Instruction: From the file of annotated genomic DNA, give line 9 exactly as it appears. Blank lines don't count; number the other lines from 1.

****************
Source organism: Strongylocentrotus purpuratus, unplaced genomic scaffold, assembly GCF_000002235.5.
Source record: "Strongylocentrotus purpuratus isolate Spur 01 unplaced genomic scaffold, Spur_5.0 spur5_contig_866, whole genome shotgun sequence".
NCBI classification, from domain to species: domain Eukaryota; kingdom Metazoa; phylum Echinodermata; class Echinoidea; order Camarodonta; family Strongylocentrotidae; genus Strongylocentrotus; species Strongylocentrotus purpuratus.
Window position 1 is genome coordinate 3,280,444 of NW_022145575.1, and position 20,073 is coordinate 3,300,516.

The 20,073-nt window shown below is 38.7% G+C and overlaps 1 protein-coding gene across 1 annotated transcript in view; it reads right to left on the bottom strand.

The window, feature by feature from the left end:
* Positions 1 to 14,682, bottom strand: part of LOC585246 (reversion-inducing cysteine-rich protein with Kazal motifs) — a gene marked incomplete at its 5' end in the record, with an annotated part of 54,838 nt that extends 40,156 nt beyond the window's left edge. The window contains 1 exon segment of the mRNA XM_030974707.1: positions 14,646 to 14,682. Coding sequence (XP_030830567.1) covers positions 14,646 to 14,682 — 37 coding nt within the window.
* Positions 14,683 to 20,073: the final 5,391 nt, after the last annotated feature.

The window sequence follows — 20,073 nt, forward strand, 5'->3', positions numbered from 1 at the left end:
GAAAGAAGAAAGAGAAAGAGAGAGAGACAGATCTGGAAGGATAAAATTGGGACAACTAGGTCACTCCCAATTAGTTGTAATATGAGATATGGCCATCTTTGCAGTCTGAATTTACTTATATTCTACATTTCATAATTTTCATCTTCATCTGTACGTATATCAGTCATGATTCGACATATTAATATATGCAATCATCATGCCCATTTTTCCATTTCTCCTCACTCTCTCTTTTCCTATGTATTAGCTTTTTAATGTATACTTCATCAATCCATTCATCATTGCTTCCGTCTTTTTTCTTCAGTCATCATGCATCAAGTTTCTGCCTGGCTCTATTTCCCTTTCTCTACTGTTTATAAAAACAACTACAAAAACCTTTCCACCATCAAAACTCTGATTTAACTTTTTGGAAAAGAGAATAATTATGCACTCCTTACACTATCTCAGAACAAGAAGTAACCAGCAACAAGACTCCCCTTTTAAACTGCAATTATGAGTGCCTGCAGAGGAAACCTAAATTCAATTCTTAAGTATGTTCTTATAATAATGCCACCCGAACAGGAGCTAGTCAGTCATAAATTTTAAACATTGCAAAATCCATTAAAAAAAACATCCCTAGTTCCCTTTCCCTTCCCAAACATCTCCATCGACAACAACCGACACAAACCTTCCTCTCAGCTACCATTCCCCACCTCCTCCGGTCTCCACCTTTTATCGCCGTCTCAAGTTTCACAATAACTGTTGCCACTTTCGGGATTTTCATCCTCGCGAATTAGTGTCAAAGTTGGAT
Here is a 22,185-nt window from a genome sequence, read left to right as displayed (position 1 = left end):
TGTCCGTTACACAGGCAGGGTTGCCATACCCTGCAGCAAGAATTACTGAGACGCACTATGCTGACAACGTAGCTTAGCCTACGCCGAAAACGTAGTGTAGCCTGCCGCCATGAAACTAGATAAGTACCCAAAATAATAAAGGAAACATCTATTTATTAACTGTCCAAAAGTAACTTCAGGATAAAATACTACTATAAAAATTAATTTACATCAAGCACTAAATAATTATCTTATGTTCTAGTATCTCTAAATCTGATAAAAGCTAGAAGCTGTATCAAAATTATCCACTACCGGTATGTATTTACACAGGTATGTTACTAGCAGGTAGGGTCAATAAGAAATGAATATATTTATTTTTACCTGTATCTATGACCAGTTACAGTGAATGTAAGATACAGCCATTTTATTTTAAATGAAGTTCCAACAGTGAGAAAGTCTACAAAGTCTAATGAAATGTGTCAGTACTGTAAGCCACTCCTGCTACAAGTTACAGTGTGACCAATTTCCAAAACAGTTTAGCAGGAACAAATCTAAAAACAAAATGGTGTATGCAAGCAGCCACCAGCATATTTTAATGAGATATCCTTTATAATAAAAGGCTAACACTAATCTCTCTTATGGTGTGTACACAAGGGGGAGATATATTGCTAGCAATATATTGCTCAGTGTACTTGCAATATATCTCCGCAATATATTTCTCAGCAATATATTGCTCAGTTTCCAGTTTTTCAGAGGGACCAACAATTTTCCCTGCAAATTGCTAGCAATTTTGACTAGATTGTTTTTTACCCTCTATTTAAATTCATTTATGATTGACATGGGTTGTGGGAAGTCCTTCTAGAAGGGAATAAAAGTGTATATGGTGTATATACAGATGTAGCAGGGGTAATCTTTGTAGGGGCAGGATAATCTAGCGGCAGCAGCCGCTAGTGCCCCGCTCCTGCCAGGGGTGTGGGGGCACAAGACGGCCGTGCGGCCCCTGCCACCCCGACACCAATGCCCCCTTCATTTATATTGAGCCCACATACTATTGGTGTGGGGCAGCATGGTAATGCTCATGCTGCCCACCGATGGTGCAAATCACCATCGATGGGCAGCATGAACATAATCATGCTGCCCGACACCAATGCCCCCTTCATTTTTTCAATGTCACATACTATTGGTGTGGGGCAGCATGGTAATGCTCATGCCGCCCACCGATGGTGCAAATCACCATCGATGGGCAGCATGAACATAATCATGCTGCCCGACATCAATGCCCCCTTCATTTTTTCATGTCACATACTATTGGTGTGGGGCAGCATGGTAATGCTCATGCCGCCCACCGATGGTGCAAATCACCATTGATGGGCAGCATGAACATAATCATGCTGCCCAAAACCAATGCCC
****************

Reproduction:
The window sequence follows — 20,073 nt, forward strand, 5'->3', positions numbered from 1 at the left end: